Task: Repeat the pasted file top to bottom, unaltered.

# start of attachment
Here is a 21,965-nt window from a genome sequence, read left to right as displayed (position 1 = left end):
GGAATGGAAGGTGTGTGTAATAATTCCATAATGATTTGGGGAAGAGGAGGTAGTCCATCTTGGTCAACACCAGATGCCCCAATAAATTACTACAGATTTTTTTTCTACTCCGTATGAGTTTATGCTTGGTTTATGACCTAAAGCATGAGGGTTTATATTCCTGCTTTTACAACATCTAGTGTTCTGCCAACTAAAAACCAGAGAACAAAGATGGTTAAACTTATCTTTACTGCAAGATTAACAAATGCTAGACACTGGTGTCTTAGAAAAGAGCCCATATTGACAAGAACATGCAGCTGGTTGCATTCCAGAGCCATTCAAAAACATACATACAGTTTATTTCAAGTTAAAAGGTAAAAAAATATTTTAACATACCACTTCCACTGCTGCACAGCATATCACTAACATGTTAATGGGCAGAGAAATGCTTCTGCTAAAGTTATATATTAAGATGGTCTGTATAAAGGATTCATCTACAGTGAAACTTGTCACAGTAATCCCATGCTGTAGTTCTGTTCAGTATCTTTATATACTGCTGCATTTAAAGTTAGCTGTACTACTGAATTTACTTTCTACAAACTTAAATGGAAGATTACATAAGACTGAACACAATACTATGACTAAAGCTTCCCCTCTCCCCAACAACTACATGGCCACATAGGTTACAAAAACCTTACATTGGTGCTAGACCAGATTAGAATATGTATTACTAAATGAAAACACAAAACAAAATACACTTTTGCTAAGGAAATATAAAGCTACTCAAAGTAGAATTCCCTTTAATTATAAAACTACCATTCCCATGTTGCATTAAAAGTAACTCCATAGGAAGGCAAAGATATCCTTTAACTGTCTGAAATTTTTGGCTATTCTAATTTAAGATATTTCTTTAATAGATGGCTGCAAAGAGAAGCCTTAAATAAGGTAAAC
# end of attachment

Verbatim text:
Here is a 21,965-nt window from a genome sequence, read left to right as displayed (position 1 = left end):
GGAATGGAAGGTGTGTGTAATAATTCCATAATGATTTGGGGAAGAGGAGGTAGTCCATCTTGGTCAACACCAGATGCCCCAATAAATTACTACAGATTTTTTTTCTACTCCGTATGAGTTTATGCTTGGTTTATGACCTAAAGCATGAGGGTTTATATTCCTGCTTTTACAACATCTAGTGTTCTGCCAACTAAAAACCAGAGAACAAAGATGGTTAAACTTATCTTTACTGCAAGATTAACAAATGCTAGACACTGGTGTCTTAGAAAAGAGCCCATATTGACAAGAACATGCAGCTGGTTGCATTCCAGAGCCATTCAAAAACATACATACAGTTTATTTCAAGTTAAAAGGTAAAAAAATATTTTAACATACCACTTCCACTGCTGCACAGCATATCACTAACATGTTAATGGGCAGAGAAATGCTTCTGCTAAAGTTATATATTAAGATGGTCTGTATAAAGGATTCATCTACAGTGAAACTTGTCACAGTAATCCCATGCTGTAGTTCTGTTCAGTATCTTTATATACTGCTGCATTTAAAGTTAGCTGTACTACTGAATTTACTTTCTACAAACTTAAATGGAAGATTACATAAGACTGAACACAATACTATGACTAAAGCTTCCCCTCTCCCCAACAACTACATGGCCACATAGGTTACAAAAACCTTACATTGGTGCTAGACCAGATTAGAATATGTATTACTAAATGAAAACACAAAACAAAATACACTTTTGCTAAGGAAATATAAAGCTACTCAAAGTAGAATTCCCTTTAATTATAAAACTACCATTCCCATGTTGCATTAAAAGTAACTCCATAGGAAGGCAAAGATATCCTTTAACTGTCTGAAATTTTTGGCTATTCTAATTTAAGATATTTCTTTAATAGATGGCTGCAAAGAGAAGCCTTAAATAAGGTAAAC